State Farm Just Pulled Out of the Home Insurance Biz in California
Actually they are no longer issuing policies for new homes. In a state with a chronic housing shortage and a median (not average) house price of $850,000, buying a first home or building one could become almost impossible without significant cash. Banks don’t issue mortgages on homes without insurance.
State Farm probably won’t be the only major insurer to pull out of the state. All the insurers use actuarial tables to judge their exposure to risk and once a big one decides it’s too high the others are likely to follow in rapid succession.
This could be the start of a domino effect in areas of the country prone to climate-driven disasters. All the major companies have pulled out of Florida and many whose homes were destroyed in Hurricane Ian are having a hard time getting checks out of the smaller insurers who are left.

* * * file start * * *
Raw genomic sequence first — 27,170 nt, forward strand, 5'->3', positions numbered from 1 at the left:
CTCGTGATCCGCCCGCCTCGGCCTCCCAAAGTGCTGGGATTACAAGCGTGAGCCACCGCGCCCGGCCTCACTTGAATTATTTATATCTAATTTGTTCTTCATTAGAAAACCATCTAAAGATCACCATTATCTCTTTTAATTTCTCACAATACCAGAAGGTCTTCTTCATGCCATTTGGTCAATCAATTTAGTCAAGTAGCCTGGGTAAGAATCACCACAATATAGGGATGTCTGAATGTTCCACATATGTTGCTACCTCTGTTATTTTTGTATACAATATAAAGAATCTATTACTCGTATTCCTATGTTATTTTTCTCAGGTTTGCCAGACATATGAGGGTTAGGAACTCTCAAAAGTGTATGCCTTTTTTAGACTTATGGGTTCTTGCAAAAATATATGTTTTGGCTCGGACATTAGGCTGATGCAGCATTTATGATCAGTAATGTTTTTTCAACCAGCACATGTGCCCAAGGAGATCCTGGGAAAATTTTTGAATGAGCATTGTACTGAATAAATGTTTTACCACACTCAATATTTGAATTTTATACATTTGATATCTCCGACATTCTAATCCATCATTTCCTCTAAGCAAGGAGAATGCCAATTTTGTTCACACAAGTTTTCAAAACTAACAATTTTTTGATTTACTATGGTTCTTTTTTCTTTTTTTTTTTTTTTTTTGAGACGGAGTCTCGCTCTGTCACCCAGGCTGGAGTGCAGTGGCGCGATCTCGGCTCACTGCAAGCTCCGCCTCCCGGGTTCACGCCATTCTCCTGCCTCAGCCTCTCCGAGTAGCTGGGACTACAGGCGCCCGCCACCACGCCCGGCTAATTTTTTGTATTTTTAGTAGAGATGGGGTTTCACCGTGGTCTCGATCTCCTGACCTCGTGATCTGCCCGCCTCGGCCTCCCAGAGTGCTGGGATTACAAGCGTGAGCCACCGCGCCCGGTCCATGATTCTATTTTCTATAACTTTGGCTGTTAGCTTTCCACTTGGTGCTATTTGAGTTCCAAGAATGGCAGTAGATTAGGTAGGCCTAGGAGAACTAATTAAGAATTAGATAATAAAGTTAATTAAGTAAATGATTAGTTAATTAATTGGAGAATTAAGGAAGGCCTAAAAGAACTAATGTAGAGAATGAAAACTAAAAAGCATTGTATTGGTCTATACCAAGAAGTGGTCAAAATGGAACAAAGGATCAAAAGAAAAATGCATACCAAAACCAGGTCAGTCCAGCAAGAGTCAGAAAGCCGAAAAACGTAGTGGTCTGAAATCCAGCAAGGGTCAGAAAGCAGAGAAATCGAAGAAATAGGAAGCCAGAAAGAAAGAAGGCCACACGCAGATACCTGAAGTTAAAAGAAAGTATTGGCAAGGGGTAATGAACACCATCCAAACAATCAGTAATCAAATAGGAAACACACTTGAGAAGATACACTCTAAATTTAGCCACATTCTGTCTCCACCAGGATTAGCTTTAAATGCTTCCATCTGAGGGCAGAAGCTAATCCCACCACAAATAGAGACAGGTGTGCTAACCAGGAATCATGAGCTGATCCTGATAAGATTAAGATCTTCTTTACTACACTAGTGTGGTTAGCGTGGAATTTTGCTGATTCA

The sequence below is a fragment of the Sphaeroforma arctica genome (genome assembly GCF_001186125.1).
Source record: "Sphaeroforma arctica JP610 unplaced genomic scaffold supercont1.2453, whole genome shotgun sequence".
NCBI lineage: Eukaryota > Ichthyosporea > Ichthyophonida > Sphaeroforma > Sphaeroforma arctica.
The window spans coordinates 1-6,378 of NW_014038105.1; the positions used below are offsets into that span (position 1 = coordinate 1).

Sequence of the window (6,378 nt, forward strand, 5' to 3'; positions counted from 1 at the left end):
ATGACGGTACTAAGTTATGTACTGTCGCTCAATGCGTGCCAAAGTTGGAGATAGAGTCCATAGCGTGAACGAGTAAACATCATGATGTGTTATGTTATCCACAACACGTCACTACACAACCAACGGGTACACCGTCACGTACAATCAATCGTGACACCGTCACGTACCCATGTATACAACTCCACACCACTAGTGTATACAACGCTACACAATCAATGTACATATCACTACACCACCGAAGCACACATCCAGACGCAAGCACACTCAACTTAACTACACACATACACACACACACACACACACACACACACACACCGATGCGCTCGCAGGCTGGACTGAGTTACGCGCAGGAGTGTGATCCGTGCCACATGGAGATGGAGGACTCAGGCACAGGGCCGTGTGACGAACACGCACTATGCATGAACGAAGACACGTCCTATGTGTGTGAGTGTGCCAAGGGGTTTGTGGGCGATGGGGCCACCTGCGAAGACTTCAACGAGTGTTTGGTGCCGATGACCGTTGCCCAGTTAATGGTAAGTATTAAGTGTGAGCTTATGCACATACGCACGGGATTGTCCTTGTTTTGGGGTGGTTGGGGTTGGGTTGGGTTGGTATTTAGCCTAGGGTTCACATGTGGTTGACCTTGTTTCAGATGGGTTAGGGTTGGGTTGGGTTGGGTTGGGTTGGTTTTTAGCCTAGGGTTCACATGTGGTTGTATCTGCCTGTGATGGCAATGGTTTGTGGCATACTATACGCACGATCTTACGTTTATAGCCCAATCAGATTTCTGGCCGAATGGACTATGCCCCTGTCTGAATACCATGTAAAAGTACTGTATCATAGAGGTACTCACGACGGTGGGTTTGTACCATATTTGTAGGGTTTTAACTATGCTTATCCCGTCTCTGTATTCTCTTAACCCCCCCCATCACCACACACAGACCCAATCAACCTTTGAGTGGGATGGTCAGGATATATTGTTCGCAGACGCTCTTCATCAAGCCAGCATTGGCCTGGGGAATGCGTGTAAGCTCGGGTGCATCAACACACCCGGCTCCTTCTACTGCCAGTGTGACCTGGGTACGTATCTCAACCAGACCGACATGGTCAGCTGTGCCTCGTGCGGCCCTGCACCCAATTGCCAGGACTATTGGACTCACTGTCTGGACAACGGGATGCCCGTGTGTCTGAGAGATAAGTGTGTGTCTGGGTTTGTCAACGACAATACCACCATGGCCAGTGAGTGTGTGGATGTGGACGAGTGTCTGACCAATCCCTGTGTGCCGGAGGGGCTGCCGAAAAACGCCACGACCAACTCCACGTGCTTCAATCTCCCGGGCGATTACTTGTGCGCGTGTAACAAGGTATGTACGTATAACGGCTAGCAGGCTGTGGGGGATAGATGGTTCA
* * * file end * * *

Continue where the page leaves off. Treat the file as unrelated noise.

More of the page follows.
And there are stories of independent insurance adjusters having their estimates slashed with no explanation, which may be a crime. Buyer beware.
We have a rebuilding problem and it’s growing. The forest fires that are a primary reason for insurers pulling out in California are not going away. Years of mismanagement and insect infestations moving north as things warm, are leaving huge numbers of dead standing trees and brush. Add in the recent drought years, strong dry winds, and the formula for fires is virtually unstoppable.
And any Californian will tell you that there’s a cycle: a forest burns, the soil becomes unstable because the plants are not there to hold it together, you get one of the periodic deluges, aka climate rivers, and that soil collapses in mud slides, wrecking more homes and things like roads and bridges.
At least California politicians are less likely to pretend climate change is not a calamity, unlike their Florida counterparts who know how bad it is but are addicted to growth at any cost. But they are not paying the bills. We are.
None of this is a US phenomenon, it’s called global warming for a reason. But the forces of denial are extraordinarily well-funded going back decades as big oil started buying…